I could go on, but you get the point. Well, let me give one more statement of common ground, only because it makes me smile. Mr Curry in statement #5 says, “Like Christianity, Islam has many different interpretations.”  Now that’s something we can really sink our teeth into.  Except that one could substitute any religion or serious work of thought for “Islam” and say the same thing. “Like Christianity, the Constitution has many different interpretations…, the Law of Maritime Admiralty…, the PCUSA Book of Order…, voodoo…, European Union common law…, The Iliad and the Odyssey…. 

Finding common ground is certainly essential when one is trying to build relationships, but not when trying to discern unique truth claims or to test them.  Then it is crucial to do the hard work of uncovering the real meanings of words and practices rather than skimming along on surface appearances while humming “We Are Family” with Sister Sledge.



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“At the Next Available Exit, Please Make a U-Turn”

Most new cars come equipped now with a GPS mapping system. We’re all familiar with those voices which prompt us to make the appropriate adjustments in our driving to get us to the destination we’ve entered into the unit. All too often, when I’ve gotten lost, I’ve heard this embarrassing refrain, “At the next available exit, make a U-turn.” When I’m not too stubborn, I usually obey.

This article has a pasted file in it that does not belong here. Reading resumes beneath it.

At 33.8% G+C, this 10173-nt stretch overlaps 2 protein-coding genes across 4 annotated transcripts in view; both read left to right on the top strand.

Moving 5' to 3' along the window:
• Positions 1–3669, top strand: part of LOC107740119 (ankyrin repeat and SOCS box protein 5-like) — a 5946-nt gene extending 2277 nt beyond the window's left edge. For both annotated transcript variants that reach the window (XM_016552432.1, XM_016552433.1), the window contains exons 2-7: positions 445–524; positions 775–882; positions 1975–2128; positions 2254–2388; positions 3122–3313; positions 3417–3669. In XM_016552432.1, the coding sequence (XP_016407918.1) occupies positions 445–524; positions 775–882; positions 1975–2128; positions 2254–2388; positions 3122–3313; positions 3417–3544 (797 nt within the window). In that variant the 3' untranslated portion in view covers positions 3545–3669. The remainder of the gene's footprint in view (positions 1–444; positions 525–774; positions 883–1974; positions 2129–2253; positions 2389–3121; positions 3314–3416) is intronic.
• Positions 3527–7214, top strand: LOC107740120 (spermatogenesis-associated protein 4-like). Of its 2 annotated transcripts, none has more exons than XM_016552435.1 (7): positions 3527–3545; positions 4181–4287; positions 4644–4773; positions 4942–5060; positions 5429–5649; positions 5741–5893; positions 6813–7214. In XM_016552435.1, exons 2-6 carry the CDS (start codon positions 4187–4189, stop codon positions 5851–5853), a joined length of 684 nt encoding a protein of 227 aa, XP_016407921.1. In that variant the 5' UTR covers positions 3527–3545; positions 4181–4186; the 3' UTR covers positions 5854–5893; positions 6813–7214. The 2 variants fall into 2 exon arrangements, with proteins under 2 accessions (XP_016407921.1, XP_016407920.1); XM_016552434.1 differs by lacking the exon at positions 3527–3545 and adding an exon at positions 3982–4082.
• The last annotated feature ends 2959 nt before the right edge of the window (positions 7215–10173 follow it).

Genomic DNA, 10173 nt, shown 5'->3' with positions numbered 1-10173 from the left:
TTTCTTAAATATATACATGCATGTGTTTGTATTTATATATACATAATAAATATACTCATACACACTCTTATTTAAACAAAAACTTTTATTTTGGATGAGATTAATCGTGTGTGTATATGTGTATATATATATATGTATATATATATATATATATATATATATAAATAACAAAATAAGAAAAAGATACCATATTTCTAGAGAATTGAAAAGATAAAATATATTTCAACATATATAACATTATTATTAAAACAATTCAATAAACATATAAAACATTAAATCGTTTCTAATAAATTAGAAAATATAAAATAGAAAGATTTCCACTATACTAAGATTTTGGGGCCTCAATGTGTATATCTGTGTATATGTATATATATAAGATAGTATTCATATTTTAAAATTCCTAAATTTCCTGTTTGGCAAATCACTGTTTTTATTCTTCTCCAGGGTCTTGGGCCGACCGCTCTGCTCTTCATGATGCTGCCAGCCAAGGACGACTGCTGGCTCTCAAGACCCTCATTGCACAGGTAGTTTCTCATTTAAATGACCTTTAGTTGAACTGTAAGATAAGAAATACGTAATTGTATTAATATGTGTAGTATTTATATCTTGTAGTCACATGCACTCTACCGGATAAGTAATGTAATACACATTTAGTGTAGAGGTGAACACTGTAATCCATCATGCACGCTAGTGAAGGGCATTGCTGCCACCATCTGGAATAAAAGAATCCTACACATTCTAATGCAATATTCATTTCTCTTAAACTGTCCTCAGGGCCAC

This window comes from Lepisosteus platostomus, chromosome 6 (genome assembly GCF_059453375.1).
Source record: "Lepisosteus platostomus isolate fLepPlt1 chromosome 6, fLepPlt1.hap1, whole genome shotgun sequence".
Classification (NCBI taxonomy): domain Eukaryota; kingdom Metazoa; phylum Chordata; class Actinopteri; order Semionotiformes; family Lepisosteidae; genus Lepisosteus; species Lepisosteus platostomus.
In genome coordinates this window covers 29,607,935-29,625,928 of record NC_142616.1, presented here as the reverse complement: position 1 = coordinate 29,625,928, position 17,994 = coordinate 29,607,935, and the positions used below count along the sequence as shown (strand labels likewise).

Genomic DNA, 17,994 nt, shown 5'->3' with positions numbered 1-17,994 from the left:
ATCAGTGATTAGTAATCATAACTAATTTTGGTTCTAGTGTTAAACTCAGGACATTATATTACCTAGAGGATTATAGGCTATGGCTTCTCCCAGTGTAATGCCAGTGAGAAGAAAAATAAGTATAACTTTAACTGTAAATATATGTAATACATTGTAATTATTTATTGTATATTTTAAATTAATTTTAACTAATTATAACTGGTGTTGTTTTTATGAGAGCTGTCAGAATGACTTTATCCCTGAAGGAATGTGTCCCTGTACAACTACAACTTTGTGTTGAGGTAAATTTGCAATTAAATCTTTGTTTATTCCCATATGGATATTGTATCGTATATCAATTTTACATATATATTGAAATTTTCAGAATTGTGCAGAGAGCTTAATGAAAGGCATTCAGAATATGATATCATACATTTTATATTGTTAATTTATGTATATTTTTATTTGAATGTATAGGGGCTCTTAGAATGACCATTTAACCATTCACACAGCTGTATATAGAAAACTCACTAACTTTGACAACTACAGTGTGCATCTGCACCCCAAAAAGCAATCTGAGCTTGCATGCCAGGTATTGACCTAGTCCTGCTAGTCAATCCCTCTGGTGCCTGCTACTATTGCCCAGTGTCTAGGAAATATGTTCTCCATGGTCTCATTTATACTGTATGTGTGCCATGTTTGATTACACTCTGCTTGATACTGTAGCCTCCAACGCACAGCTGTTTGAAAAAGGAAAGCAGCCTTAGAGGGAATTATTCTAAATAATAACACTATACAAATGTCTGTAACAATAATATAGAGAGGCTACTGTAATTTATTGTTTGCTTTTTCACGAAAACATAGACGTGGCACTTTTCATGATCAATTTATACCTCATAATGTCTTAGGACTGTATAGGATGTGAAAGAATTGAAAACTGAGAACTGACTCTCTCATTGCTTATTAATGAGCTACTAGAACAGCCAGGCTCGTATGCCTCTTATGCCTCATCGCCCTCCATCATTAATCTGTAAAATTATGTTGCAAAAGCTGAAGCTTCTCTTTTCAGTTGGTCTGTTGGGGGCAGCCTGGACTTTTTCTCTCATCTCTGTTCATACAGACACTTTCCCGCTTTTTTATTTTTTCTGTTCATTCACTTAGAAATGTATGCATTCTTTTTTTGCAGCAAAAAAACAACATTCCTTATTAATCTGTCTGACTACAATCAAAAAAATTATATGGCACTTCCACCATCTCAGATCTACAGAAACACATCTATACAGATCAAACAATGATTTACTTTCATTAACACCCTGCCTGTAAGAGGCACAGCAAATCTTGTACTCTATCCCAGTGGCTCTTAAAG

Metaphorically, I see my writings concerning the PCUSA (and other mainline denominations) as one of those GPS voices. The destination for the church has been plugged in by the Scriptures and our confessional documents, but for a long time now, the drivers have been ignoring the suggestions given to keep them going in the right direction, and are so lost they are headed away from their intended destination. Much of my blogging could be summed up with the exhortation, “At the next available exit, please make a U-turn.” Those in the driver’s seat are so tired of hearing this that they have turned off the GPS, or just tuned it out completely. In their minds, they are headed the right way, even if it is at odds with the stated destination coded into the unit.

There are many voices serving this guiding function. I have been but one, and a minor one at that. Yet recently I have come up on the radar screen of a neophyte PCUSA pastor who vented some negative energy by blogging about me. A good friend from my congregation drew my attention to a piece entitled “PC(USA) antagonist to lead conference in denomination he fled“. It was written by Matt Curry, whom I don’t believe I have ever met. Yet he seems to believe he knows me well enough to characterize my mind and heart, in a less than flattering way.